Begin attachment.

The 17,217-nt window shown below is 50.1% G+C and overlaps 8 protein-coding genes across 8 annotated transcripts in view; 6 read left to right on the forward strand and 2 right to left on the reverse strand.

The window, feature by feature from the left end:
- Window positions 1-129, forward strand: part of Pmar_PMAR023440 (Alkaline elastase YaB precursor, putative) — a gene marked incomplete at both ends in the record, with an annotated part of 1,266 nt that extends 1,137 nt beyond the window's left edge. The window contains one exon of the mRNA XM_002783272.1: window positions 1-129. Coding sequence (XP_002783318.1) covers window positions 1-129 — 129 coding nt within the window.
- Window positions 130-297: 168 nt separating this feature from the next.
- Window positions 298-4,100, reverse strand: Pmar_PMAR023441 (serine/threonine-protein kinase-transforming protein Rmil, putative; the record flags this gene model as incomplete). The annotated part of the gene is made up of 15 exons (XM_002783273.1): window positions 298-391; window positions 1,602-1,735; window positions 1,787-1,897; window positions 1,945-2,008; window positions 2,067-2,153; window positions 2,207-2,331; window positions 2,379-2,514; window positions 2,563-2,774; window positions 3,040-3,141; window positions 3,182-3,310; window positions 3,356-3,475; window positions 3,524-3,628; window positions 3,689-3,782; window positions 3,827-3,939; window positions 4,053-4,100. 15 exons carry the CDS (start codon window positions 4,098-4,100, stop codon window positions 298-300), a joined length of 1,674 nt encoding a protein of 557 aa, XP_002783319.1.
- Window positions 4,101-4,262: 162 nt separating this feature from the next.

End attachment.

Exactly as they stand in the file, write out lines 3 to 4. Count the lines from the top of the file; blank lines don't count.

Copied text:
- Window positions 1-129, forward strand: part of Pmar_PMAR023440 (Alkaline elastase YaB precursor, putative) — a gene marked incomplete at both ends in the record, with an annotated part of 1,266 nt that extends 1,137 nt beyond the window's left edge. The window contains one exon of the mRNA XM_002783272.1: window positions 1-129. Coding sequence (XP_002783318.1) covers window positions 1-129 — 129 coding nt within the window.
- Window positions 130-297: 168 nt separating this feature from the next.